Last week I was shown on national television bawling my eyes out. Wailing. Ugly crying. Several GIFs were made of me with tears streaming down my eyes. There were mean tweets about me along the lines of "can Catie just stop with the crying already? Ugh she is annoying me." Articles were written in national magazines about whether it was appropriate for me to have been crying as much as I was. While part of me wanted to defend what was happening and share more of the background about why I was crying, such as the things that I had been told or how extreme the isolation is in filming or how unable to access the tools like yoga or journaling that I usually use to temper my emotions, I decided not to. Instead, I decided to fully embrace the beauty of what I was seeing. The raw humanness that I was witnessing.
I decided to remember to tell myself, and to tell everyone else, that to feeling feelings is okay. That you can be powerful and also vulnerable. That you can be strong but also soft. And that in fact, to feel feelings is one of the biggest gifts that we get to experience as souls on this wild journey.
When we put a stop button on certain feelings, we press a stop button on our ability to fully experience all life has to offer. Without pain and sadness, we wouldn't appreciate big joy or the waves of bliss that follow after. Without allowing ourselves to dive into the sweetness of life when things are going well, we would lose hope when things get difficult or bleak.
We are told that some feelings are okay and some feelings aren't. But it's all okay. It's all beautiful. It's all divine. Life is messy. It's imperfect. It's also impermanent. That's where the beauty lies. Our ability to experience each feeling as it arises and feel it fully is what is the juice of life. That's where the magic is.
I spent several years not crying. I mean that. Not even once. I hated the way that crying felt. I hated what I looked like when I cried. I hated the feeling that would swell in my chest. As a child, whenever I felt like crying I would run and hide underneath my bed so that no one would see me or know. Luckily, my Dad figured out my tactic and would quietly sit on my bed until I was ready to come out and talk about what I was feeling. I hated uncomfortable feelings, so I just avoided them. The issue is that when you avoid what's uncomfortable, you slowly start to turn down the light on your life. You mute it. The colours slowly start to fade and the magic dwindles.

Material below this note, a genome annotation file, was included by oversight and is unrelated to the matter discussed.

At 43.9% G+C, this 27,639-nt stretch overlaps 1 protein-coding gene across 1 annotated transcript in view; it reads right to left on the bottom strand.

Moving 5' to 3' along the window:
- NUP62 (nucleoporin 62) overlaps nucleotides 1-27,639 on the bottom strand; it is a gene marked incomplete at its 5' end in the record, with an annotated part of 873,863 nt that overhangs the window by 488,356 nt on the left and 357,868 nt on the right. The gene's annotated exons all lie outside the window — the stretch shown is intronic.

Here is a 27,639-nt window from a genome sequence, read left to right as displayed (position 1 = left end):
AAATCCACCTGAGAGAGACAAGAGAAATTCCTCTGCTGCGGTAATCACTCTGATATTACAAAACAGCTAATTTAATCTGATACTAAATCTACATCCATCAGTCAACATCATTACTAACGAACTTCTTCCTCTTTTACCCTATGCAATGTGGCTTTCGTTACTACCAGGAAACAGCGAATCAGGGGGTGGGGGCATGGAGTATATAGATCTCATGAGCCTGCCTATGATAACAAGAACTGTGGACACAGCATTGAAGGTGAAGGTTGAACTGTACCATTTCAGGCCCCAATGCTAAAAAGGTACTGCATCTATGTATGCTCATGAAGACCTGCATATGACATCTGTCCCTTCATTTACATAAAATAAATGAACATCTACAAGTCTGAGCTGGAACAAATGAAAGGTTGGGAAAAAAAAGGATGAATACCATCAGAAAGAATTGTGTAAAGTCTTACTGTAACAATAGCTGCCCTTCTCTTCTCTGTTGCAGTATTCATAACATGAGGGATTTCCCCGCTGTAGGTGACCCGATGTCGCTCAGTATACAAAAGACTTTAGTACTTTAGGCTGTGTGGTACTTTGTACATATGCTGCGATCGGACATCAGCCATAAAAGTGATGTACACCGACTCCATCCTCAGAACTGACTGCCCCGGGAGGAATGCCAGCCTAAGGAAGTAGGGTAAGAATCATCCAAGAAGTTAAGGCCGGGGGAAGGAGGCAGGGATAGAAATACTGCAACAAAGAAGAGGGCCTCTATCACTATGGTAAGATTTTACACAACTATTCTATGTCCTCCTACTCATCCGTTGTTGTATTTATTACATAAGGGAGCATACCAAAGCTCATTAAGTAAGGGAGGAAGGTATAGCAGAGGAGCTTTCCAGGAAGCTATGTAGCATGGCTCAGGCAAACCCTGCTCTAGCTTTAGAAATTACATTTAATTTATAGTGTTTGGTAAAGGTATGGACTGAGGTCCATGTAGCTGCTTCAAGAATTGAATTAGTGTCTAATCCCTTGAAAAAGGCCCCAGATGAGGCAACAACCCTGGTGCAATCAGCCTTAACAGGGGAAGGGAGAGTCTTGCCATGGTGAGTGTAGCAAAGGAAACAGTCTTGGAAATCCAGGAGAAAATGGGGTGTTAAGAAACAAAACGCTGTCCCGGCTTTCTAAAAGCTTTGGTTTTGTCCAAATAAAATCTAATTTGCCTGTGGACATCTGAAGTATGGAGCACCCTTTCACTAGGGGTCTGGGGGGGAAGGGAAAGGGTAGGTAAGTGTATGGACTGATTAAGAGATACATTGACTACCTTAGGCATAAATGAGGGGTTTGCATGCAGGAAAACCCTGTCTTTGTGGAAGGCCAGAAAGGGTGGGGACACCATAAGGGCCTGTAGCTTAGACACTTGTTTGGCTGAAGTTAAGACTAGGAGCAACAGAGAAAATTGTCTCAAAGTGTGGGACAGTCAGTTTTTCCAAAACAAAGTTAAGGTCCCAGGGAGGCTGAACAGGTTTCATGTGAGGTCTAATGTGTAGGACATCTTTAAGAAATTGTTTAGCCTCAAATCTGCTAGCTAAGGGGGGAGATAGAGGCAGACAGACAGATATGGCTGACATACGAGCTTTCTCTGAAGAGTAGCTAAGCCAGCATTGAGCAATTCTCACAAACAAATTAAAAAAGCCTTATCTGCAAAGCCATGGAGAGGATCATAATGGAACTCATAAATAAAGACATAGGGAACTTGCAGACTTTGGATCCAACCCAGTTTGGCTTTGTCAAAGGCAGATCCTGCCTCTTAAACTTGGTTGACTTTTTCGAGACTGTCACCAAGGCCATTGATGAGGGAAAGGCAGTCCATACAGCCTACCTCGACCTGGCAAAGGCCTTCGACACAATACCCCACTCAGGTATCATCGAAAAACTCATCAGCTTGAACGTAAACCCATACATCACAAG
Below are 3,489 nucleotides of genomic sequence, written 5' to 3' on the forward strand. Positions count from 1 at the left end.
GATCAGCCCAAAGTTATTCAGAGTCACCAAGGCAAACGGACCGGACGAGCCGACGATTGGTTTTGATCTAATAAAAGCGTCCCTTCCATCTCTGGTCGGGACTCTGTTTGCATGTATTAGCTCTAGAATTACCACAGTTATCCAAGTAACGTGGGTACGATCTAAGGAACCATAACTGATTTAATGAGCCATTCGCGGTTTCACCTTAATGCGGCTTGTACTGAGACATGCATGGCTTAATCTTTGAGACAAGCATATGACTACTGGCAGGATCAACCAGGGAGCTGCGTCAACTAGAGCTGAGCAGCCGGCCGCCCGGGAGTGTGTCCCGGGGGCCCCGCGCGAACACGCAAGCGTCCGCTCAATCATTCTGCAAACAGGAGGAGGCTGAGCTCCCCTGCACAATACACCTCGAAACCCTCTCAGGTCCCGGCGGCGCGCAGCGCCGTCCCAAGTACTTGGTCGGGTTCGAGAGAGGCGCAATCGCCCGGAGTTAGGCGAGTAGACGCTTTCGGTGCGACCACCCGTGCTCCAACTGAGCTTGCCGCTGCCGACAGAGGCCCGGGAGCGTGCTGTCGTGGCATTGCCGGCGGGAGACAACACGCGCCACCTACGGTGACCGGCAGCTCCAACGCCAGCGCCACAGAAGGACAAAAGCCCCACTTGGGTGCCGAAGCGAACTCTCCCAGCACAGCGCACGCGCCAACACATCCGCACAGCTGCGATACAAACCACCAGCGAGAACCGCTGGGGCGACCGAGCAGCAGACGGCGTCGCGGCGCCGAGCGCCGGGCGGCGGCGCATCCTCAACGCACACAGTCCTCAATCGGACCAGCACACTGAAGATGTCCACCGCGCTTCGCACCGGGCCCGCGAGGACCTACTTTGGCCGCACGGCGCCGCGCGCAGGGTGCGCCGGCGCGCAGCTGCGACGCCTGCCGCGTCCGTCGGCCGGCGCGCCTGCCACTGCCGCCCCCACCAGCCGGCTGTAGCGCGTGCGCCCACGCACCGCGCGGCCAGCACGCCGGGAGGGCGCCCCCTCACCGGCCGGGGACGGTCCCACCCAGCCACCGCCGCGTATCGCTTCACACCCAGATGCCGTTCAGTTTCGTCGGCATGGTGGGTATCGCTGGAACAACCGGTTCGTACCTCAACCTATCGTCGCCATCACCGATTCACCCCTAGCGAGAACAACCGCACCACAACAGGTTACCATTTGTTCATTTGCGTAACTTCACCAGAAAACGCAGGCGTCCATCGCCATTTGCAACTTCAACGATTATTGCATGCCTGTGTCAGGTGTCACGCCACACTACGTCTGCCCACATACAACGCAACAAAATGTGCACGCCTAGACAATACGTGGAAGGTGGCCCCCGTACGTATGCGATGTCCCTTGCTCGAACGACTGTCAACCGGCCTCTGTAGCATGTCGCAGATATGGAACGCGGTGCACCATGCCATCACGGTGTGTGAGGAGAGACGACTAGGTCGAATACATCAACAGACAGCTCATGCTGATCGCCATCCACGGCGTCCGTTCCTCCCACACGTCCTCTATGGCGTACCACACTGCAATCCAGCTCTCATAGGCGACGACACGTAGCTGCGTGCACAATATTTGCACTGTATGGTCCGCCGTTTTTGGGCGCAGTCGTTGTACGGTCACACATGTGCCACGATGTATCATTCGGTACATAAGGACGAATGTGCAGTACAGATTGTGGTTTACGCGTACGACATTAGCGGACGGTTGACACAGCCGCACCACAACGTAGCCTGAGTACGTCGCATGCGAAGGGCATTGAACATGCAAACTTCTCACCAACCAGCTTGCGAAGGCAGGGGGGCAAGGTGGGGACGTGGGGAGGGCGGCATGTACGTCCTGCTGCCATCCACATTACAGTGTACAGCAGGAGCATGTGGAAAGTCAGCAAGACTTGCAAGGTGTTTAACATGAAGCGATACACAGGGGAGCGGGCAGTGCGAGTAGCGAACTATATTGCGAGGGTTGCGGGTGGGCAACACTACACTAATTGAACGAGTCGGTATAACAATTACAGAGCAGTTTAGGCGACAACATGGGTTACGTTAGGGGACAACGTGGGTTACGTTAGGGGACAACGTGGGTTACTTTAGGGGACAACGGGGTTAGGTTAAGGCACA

A few years ago I decided that I wanted to access greater levels of joy, bliss and enthusiasm in my life, but in order to do so, I knew that I had to learn how to sit with and feel into uncomfortable feelings too. It's a pendulum. The more uncomfortable you allow yourself to be and feel into, the greater the joy you get to feel on the other side.
Seeing myself cry so openly and so vulnerably on national television was a massive gift. Because I worked hard to be her. The one who feels. The one who is okay to embrace whatever is arising, knowing that it'll pass. The one who learned that there's no shame in feeling uncomfortable feelings and being honest about it. The one who knows that only by feeling into what's uncomfortable is what allows it to be released. The one who knows that each feeling is a gift, designed to take you deeper into your heart, deeper into your knowing, and deeper into your soul. The one who knows that being vulnerable can be difficult as hell, but there's no greater gift than to allow yourself to experience your humanness.
My wish for you is this: don't be scared to feel uncomfortable feelings. It's okay. Putting a stop button on your feelings will only quash the magic that is available for you in your life. And I want you to have magic. You deserve all the magic.